Right after my conversion, I worked through the various “distinctively Catholic” doctrines: to find as much biblical support as I could find. Having been a Protestant apologist for the previous nine years, it was only natural for me to start sharing with Protestant friends the reasons for why I thought Catholic doctrines could be defended from the Bible (our great common ground).

These initial papers eventually became my first book: A Biblical Defense of Catholicism. They were done on a typewriter for a year and a half or so, before I had a computer, and five years before I was on the Internet. They weren’t intended to be chapters of a book at first. But as time went on, my Catholic friends started urging me to try to get the collection of separate papers published as a book.

The first draft (a much longer, 750-page version) was done by 1994. I then decided to greatly shorten it and add references to the new Catechism, and this draft (the present 297-page book) was completed by May 1996.  The original title was The Credibility of Catholicism: A Scriptural and Historical Apologetic. All of this occurred before I ever had my own website.

The subject matter of my first book has been the leading theme or specialty of my subsequent apologetics career: “biblical evidence for Catholicism” (as my blog is called): trying to explain (mostly) to Protestants in terms they can understand, mostly from the Bible, that Catholicism is the fullness of Christian truth and the one true, visible, apostolic, institutional Church, specially guided by the Holy Spirit and granted by God the gift of infallibility.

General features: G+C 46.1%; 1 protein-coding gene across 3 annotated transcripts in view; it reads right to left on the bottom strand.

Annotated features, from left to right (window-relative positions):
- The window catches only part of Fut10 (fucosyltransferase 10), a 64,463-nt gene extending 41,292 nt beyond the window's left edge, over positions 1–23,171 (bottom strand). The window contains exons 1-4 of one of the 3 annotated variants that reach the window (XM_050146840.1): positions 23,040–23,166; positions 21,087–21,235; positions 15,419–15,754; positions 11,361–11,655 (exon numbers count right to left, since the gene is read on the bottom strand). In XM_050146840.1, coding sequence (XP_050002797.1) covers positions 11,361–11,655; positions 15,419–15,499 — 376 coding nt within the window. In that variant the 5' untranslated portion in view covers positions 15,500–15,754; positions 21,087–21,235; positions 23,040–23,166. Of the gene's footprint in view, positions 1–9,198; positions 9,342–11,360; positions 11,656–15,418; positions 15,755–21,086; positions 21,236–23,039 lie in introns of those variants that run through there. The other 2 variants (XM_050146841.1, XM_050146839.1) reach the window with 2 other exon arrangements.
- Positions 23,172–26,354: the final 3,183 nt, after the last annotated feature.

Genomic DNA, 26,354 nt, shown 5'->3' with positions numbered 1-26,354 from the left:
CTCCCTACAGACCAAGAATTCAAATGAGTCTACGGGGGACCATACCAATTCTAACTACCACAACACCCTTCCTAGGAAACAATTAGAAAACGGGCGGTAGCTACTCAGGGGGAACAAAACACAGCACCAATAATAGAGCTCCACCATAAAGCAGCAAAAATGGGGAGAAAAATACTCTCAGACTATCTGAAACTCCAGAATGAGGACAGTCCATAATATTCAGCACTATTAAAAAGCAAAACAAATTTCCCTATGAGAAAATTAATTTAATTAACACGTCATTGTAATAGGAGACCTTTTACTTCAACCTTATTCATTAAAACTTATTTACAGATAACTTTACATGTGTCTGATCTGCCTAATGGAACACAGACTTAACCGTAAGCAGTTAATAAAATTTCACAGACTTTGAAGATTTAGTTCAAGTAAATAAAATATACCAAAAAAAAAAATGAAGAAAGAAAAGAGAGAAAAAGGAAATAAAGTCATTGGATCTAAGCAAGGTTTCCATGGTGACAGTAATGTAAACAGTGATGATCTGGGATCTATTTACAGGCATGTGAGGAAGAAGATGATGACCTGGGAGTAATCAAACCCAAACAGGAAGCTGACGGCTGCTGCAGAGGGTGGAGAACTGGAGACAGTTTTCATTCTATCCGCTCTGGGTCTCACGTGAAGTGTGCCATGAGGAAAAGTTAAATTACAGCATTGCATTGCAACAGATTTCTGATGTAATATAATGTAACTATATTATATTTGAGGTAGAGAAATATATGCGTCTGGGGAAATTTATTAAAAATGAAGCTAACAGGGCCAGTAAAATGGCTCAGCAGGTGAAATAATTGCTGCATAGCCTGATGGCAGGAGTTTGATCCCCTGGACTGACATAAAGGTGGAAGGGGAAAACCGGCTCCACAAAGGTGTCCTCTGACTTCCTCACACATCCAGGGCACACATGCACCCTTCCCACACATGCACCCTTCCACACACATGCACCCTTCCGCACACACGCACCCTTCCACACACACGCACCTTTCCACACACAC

After five years of trying to get the book published, I put it out on my own; then in 2003, I made a last-ditch effort to contact a few more publishers, and Todd Aglialoro, the editor at Sophia Institute Press (now with Catholic Answers) was kind enough to agree to accept the manuscript. It had taken seven years (after several frustrating, usually unexplained rejections from publishers) to get it “officially” published.

Sophia has subsequently published four more of my books. In 2002, Our Sunday Visitor had published The Catholic Answer Bible, with 44 of my own one-page apologetics inserts.